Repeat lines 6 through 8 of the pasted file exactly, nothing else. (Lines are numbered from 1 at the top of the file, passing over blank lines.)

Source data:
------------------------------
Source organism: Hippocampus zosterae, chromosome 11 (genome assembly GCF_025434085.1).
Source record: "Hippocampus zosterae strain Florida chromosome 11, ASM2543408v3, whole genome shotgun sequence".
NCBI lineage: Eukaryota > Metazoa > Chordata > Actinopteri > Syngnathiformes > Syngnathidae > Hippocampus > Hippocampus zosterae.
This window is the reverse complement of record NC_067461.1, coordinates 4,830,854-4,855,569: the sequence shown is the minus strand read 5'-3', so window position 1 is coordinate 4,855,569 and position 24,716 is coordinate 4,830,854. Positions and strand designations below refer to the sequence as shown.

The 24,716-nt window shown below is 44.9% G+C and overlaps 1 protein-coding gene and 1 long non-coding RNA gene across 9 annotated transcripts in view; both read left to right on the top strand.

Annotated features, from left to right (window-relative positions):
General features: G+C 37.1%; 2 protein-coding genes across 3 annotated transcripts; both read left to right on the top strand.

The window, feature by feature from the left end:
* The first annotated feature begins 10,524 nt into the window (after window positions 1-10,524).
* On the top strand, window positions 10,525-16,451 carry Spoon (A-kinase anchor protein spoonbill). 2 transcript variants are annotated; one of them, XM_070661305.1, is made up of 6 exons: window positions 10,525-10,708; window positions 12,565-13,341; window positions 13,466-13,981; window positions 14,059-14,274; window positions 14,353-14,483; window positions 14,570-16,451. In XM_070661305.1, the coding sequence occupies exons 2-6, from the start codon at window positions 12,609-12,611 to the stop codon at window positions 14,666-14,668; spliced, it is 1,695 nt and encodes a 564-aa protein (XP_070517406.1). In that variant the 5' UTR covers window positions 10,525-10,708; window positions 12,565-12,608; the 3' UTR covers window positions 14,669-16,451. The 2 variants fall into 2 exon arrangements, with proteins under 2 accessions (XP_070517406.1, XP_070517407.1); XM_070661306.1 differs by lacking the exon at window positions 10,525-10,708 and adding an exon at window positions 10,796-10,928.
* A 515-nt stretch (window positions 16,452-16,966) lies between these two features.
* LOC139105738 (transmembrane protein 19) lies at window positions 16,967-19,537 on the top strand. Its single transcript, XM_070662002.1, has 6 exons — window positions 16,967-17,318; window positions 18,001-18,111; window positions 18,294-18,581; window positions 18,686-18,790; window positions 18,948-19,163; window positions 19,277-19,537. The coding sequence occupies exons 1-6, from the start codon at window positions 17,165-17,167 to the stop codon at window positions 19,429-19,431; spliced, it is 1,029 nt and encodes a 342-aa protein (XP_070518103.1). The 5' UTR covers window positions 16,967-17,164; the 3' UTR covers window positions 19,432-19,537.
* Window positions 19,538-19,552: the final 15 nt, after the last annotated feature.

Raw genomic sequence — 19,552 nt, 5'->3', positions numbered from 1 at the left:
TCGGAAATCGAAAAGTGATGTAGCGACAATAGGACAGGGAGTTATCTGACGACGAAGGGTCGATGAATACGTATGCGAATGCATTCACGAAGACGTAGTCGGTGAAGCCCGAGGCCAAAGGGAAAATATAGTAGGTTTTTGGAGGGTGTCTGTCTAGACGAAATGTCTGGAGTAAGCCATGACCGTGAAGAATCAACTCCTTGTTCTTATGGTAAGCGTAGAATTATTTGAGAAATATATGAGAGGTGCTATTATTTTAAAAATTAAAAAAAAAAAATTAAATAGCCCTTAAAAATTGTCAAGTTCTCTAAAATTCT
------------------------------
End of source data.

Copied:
Annotated features, from left to right (window-relative positions):
General features: G+C 37.1%; 2 protein-coding genes across 3 annotated transcripts; both read left to right on the top strand.

The window, feature by feature from the left end: